Gas Cutting: Principle of Operation of Gas Cutting

Gas Cutting

Oxy fuel gas cutting is a process by which metal (ferrous) to be cut is heated up by means of flame and then oxygen gas is impinged on this red heat metal so as to form the metal oxide and then remove the metal from there. Metal upto thickness as high as 2 m can be cut by this method.

Principle of Operation of Gas Cutting

Iron and steel when heated to a temperature between 800 to 1000°C get oxidised (burn). When a high pressure (300 kPa) oxygen jet is directed against a metal, it burns the metal and blows it away causing the cut (kerf).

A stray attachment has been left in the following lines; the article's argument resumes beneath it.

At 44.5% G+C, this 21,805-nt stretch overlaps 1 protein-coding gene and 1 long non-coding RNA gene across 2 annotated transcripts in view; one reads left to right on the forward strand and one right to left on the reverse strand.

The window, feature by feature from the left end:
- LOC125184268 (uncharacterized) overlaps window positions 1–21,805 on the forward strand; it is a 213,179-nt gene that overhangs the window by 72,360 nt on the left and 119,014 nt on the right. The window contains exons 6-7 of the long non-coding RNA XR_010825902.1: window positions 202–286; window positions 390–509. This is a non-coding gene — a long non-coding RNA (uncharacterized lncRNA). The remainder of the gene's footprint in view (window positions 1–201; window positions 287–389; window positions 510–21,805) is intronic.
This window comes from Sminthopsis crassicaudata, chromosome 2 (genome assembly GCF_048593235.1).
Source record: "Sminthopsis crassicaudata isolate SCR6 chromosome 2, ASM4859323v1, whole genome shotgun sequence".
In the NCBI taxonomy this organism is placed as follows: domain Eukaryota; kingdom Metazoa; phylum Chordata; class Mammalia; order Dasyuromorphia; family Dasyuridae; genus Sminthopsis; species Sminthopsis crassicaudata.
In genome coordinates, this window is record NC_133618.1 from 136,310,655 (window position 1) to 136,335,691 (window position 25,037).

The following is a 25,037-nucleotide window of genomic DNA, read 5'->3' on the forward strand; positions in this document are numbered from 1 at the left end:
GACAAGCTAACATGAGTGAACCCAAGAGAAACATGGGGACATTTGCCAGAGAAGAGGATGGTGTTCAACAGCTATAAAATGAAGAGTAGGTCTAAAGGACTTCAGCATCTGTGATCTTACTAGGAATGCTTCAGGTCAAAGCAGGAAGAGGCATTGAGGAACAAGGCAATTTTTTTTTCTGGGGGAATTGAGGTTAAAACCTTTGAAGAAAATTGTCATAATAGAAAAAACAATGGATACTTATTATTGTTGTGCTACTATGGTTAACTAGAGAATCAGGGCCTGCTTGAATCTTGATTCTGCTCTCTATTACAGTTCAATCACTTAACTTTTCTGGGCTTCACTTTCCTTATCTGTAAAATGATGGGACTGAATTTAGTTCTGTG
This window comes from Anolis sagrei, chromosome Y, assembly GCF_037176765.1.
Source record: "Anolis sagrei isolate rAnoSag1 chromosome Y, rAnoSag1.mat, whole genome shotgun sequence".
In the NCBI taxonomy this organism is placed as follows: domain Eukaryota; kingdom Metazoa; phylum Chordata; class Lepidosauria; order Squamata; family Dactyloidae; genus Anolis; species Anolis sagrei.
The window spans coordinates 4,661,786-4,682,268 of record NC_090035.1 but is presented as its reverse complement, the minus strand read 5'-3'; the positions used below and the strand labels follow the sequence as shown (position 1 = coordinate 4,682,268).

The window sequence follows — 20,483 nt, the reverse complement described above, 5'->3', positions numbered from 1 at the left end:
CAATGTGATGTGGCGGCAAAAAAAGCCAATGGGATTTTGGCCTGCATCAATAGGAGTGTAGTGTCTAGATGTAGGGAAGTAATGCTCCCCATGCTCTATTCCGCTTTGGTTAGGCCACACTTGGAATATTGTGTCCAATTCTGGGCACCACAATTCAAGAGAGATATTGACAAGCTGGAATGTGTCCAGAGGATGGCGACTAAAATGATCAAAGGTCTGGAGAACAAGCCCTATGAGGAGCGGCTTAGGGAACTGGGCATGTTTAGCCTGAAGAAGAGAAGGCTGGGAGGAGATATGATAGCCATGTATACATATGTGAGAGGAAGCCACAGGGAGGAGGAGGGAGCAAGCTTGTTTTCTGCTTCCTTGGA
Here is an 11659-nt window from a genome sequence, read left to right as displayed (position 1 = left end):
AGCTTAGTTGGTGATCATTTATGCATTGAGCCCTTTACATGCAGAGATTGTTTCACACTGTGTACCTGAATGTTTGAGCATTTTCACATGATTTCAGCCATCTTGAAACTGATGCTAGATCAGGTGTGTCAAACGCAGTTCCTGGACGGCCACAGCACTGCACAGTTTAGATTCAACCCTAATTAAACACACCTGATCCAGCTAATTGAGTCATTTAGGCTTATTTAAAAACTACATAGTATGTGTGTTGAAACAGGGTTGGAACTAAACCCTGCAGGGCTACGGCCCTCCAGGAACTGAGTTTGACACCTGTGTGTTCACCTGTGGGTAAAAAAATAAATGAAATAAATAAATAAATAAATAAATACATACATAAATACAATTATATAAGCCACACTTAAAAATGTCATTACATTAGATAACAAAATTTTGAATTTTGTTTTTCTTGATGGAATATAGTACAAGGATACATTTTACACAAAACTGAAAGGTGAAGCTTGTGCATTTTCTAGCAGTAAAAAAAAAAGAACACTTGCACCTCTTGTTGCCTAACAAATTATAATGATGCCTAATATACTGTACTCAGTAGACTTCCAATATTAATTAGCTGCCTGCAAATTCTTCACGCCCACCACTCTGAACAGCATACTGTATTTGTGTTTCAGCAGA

Oxy-Acetylene torch tips
Oxy-Acetylene torch tips

The oxy-acetylene gas cutting outfit is similar to that of oxy-acetylene welding except for the torch tip. Here, the torch tip has provision for preheating the plate as well as providing the oxygen jet. Thus the tip has a central hole for oxygen jet with surrounding holes for preheating flames as shown in Fig. The cutting tip should be properly chosen for intended application. The size normally depends on the thickness of the plate as it determines the amount of preheating as well as the oxygen jet flow required for cutting.

Gas cutting would be useful only for those materials which readily get oxidised and the oxides have lower melting points than the metals. Thus it is most widely used for ferrous materials. But it cannot be used for materials such as aluminium, bronze, stainless steel and like metals since they resist oxidation.

Oxy-Acetylene cutting
Oxy-Acetylene cutting

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